I made a decision that day: I need to learn how to juggle. So I went online, found a 6 minute YouTube instructional video, and here’s the result. Granted, my skills are very basic, and I’m limited to 3 balls right now, but I find that if I take just 5 minutes in the middle of the day to juggle, it not only relieves stress, and it not only develops hand-eye coordination, but it’s supposed to increase gray matter in the brain in order to help bishops and superintendents make better appointments.
The primary purpose of juggling has always been to entertain others by moving objects, thus bringing a smile to people’s faces. In fact the word “juggle” comes from a Middle English word meaning “to entertain by performing tricks.” Come to think of it, that could be the definition of a preacher, couldn’t it? “Someone who entertains by performing tricks.” Is it too late to get in a petition to General Conference?
The earliest known depiction of juggling is from the tomb of an unknown Egyptian prince, dating from the middle kingdom period of 1994-1781 B.C. That’s around the time of Abraham. Of course, the first jugglers were Adam and Eve. “Hm, how can we respond to the snake, eat that luscious fruit in the middle of the garden, and be like God but not upset God?” Didn’t work, did it? The next time they had to juggle with their fig leaves.
The Israelites knew about juggling, too. Do you remember the story in Exodus 18 where Moses’ father-in-law Jethro takes Moses aside? He says, “Look, Moses, you’re trying your best to juggle all the responsibilities you have as the leader of the Israelites. But, trust me, it’s not working. You need to delegate the smaller stuff to others, and you can take care of the big stuff. Let others share the burden. Then you won’t burn out, and everyone will live in peace.”
Did you know that there is one occurrence of the word “juggling” in the Bible? Well, it’s only in John Nelson Barby’s 1867 translation of 2 Timothy 3:13, “But wicked men and juggling impostors shall advance in evil, leading and being led astray.” Actually, there is no evidence that juggling was ever considered by the Hebrews or early Christians to be the work of the devil. According to some sources, the way David lured Goliath was by his extraordinary juggling. Once he had Goliath mesmerized, David slung a stone and killed him.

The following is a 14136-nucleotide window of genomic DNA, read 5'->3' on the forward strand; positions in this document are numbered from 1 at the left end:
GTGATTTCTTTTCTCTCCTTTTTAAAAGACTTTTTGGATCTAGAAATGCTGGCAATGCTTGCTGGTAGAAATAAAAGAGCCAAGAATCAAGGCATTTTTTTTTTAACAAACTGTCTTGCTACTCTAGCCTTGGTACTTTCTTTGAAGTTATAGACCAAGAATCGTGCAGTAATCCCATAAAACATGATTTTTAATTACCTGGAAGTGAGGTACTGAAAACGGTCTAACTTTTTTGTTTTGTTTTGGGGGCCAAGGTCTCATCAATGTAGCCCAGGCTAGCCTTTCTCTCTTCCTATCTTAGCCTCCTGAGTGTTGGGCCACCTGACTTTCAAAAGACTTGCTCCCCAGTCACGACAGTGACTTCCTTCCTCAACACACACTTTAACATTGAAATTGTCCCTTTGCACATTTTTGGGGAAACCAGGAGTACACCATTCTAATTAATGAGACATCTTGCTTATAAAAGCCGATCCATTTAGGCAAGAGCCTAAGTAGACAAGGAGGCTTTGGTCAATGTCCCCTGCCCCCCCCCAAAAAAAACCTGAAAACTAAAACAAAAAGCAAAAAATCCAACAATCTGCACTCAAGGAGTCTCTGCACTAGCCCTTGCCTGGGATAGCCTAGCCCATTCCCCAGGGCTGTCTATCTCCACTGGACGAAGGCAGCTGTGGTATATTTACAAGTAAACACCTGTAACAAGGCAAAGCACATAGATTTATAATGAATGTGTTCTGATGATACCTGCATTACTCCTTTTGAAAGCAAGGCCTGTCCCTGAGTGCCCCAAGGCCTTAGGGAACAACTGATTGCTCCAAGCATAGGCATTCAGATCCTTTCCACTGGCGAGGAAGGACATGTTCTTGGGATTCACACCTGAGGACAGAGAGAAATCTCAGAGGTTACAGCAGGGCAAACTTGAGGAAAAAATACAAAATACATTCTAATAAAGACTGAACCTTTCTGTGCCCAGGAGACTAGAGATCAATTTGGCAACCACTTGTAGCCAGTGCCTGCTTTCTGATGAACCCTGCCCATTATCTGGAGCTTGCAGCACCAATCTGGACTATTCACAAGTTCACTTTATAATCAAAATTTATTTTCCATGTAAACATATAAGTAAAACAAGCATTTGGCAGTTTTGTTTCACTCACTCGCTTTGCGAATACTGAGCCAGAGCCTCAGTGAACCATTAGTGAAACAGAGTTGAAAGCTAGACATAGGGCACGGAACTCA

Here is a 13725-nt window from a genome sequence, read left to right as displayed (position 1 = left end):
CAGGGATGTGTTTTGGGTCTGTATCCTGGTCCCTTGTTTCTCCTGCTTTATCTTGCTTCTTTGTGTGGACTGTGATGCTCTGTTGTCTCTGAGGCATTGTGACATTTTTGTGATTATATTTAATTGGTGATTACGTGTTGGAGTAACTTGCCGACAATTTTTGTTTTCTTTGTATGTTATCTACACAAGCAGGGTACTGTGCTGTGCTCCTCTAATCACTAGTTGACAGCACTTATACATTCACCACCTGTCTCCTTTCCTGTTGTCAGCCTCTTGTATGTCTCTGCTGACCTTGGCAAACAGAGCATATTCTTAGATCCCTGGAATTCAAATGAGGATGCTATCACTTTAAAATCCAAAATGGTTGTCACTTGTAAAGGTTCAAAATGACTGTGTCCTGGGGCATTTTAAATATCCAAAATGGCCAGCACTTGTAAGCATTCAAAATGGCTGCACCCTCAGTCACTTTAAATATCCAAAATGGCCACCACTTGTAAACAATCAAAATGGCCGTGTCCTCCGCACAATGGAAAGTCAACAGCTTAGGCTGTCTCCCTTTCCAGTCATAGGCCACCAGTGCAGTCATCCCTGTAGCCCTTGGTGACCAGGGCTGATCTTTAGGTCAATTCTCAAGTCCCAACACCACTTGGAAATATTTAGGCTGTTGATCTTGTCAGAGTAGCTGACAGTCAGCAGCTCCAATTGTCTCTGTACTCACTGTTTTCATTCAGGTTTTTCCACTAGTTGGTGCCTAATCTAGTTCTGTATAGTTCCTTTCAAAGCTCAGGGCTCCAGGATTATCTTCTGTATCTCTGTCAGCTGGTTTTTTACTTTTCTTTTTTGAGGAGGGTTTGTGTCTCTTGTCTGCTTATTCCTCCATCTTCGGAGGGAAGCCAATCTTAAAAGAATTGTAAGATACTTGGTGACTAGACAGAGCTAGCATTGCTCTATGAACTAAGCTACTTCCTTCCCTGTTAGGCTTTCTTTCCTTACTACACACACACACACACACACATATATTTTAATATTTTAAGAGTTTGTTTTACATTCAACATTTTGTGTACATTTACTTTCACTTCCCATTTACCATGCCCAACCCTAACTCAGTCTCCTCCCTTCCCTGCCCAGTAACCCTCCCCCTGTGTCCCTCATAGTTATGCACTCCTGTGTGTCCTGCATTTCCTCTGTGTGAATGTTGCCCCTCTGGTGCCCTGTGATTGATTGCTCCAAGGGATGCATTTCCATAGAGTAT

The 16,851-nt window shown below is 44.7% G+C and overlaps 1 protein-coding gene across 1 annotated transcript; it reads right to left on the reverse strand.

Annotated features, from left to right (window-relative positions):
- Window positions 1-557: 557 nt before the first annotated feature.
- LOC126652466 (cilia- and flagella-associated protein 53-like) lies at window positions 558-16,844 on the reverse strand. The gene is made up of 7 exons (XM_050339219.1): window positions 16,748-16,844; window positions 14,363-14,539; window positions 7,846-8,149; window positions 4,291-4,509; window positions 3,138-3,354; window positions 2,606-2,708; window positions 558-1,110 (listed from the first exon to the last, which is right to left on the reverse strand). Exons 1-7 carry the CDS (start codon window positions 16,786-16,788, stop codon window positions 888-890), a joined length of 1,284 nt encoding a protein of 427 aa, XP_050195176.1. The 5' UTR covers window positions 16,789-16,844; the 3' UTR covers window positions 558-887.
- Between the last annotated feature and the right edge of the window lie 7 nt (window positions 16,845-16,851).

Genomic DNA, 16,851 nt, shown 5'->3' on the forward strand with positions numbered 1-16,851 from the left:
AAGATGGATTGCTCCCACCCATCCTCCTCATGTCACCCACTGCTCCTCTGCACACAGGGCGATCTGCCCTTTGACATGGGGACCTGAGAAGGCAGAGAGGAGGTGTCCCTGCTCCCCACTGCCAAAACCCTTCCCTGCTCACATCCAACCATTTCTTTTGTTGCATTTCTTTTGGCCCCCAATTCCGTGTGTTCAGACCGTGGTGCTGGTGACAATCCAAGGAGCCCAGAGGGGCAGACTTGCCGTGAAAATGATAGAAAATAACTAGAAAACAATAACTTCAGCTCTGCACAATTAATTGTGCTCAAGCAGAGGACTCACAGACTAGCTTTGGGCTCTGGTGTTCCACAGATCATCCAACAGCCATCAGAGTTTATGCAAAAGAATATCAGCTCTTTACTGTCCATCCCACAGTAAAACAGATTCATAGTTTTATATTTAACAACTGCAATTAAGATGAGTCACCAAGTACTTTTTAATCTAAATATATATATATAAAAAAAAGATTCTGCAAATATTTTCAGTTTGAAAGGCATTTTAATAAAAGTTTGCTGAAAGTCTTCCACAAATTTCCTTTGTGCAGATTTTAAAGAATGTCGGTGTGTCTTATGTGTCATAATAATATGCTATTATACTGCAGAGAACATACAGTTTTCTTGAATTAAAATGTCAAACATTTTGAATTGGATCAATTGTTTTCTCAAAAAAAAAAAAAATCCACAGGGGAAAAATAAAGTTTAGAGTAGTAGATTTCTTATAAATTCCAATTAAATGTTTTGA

In the middle ages some religious clerics did frown upon juggling, so jugglers would perform only in marketplaces or street fairs, passing the hat for tips. At the same time we do see depictions of jugglers and jesters in illuminated biblical manuscripts of the medieval period.
I’m afraid that juggling is here to stay, for to live in this world means to balance different aspects of our personal, professional, and church lives. I would contend that juggling is also part of who we are as United Methodists and is integral to our call to make disciples and transform our world. United Methodists are a juggling people. Sometimes we think that if we just put more balls in the air we’ll accomplish more. If we offer one more class, do one more outreach project, hold only more potluck, then we’ll grow. Unfortunately, it doesn’t quite work that way, does it?
John Wesley was the ultimate juggler, traveling 250,000 miles on horseback all over England at the same time as he was reading voraciously in the saddle. Wesley preached 40,000 sermons in the mines, slums, fields, prisons, and cities. He wrote books, practiced medicine, administered aid societies, identified and trained lay preachers, and organized new converts into bands, class meetings, and societies. It’s enough to make you dizzy just trying to comprehend the John Wesley juggle, let alone imitate it.
But the juggling involves belief as well as action. As United Methodists we juggle sin and grace; freedom and responsibility; hearing and doing the Word; forgiveness and accountability; faith and works; scripture, tradition, reason, and experience; personal and social holiness; and acts of mercy and acts of piety.